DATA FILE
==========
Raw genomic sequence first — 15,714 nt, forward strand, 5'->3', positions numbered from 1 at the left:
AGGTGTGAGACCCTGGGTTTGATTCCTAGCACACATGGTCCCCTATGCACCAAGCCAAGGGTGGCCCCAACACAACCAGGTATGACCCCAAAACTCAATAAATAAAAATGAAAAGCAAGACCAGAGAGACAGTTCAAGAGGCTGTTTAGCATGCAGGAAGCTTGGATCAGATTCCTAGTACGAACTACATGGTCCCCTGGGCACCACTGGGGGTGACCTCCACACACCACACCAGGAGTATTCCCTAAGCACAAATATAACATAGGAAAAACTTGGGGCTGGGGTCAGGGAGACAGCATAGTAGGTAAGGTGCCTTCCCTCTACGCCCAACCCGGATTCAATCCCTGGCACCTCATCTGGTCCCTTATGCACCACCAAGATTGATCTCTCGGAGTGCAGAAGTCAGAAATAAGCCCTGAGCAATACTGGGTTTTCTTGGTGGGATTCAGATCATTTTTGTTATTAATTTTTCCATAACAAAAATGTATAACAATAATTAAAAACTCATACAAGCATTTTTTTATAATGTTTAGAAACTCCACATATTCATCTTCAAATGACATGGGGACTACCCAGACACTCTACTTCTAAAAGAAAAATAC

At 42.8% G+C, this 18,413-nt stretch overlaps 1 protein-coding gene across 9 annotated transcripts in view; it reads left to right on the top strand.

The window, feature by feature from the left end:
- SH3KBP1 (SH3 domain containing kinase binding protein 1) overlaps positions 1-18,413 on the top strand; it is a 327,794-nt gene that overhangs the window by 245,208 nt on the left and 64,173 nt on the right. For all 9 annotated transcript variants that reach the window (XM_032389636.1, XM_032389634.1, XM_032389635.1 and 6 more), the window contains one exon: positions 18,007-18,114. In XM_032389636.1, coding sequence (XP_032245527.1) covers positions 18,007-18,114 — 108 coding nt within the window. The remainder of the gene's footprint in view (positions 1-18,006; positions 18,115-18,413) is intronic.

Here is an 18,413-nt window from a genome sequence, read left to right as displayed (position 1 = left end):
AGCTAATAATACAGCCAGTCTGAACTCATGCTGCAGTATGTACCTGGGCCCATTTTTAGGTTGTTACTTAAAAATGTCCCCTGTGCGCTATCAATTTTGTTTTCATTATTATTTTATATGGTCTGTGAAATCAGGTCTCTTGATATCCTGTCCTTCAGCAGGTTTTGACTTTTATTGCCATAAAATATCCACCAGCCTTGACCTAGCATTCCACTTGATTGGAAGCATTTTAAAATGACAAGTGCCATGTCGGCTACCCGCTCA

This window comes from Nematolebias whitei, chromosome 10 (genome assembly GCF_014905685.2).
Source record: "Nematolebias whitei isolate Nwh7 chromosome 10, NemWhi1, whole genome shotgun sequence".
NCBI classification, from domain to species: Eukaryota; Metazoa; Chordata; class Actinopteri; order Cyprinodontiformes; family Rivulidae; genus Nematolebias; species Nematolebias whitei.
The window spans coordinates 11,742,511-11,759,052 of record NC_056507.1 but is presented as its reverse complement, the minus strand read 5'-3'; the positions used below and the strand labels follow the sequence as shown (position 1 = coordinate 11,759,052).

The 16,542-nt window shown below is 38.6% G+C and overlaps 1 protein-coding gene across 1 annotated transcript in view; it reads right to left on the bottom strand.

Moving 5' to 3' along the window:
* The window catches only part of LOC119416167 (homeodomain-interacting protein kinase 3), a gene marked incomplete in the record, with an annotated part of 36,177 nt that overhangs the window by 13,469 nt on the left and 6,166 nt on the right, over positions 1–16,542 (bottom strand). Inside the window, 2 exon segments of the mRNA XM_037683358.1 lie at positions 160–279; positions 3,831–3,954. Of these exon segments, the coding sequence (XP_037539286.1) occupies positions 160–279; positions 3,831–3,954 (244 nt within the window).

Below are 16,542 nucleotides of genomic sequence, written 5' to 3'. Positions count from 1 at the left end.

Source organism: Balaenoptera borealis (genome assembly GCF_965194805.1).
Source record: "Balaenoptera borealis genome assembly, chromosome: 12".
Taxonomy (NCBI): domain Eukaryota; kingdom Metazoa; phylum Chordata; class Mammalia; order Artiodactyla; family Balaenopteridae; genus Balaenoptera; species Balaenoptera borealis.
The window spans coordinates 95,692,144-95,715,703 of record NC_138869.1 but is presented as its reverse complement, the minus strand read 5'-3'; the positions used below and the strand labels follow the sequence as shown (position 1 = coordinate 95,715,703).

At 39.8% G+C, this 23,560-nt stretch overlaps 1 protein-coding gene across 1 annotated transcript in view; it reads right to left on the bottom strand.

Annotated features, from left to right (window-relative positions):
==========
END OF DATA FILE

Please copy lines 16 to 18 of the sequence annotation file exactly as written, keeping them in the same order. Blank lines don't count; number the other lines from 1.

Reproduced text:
Source organism: Balaenoptera borealis (genome assembly GCF_965194805.1).
Source record: "Balaenoptera borealis genome assembly, chromosome: 12".
Taxonomy (NCBI): domain Eukaryota; kingdom Metazoa; phylum Chordata; class Mammalia; order Artiodactyla; family Balaenopteridae; genus Balaenoptera; species Balaenoptera borealis.